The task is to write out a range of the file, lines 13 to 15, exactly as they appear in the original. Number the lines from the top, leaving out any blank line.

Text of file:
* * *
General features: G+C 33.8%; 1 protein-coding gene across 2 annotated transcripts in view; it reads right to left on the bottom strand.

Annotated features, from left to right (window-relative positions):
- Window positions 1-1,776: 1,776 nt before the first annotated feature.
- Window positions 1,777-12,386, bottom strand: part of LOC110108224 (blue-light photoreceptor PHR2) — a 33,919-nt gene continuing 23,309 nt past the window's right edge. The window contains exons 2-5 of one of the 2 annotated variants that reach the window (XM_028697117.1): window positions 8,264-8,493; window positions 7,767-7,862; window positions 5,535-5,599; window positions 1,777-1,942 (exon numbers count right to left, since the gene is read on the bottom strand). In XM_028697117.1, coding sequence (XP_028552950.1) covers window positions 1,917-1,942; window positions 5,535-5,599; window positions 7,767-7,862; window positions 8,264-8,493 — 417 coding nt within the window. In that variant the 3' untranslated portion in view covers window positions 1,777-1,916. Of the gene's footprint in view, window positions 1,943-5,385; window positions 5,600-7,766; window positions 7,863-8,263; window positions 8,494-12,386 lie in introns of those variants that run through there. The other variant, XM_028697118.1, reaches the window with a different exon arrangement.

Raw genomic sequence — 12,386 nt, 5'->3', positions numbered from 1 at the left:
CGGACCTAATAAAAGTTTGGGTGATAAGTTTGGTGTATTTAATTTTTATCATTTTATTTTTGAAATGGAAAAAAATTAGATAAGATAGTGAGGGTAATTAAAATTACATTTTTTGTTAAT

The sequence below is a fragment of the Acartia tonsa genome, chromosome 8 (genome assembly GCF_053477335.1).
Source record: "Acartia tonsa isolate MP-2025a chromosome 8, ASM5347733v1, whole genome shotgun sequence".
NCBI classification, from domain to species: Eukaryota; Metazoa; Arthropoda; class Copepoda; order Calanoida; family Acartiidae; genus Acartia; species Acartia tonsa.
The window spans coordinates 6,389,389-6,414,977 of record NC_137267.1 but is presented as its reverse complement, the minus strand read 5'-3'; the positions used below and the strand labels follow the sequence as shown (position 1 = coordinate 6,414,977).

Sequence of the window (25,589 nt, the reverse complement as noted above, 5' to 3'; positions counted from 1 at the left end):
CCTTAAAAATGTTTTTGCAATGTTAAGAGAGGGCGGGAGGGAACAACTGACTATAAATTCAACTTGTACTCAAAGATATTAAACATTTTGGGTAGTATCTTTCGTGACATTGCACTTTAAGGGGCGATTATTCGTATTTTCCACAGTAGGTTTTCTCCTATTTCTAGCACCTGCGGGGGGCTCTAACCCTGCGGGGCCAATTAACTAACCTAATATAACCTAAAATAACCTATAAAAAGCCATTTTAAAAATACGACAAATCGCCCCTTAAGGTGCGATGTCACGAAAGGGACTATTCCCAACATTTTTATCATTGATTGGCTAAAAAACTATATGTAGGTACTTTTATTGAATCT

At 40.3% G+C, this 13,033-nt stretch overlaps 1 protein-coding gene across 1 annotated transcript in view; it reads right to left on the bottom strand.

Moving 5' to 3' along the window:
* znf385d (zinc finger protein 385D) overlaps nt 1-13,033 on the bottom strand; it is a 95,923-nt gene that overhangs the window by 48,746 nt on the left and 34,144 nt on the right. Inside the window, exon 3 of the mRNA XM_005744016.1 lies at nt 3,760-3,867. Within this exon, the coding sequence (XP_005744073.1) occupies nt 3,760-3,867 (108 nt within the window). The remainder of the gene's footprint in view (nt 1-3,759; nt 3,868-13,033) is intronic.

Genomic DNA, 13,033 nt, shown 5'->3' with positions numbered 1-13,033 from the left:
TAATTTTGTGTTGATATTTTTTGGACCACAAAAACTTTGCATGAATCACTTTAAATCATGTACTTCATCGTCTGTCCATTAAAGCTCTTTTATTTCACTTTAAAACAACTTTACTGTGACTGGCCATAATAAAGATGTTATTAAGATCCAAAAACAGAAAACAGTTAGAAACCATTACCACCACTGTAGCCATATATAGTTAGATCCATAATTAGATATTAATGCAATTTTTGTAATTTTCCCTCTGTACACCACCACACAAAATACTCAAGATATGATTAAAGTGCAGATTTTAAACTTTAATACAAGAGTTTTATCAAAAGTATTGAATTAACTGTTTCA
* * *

At 40.3% G+C, this 13,033-nt stretch overlaps 1 protein-coding gene across 1 annotated transcript in view; it reads right to left on the bottom strand.

Moving 5' to 3' along the window:
* znf385d (zinc finger protein 385D) overlaps nt 1-13,033 on the bottom strand; it is a 95,923-nt gene that overhangs the window by 48,746 nt on the left and 34,144 nt on the right. Inside the window, exon 3 of the mRNA XM_005744016.1 lies at nt 3,760-3,867. Within this exon, the coding sequence (XP_005744073.1) occupies nt 3,760-3,867 (108 nt within the window). The remainder of the gene's footprint in view (nt 1-3,759; nt 3,868-13,033) is intronic.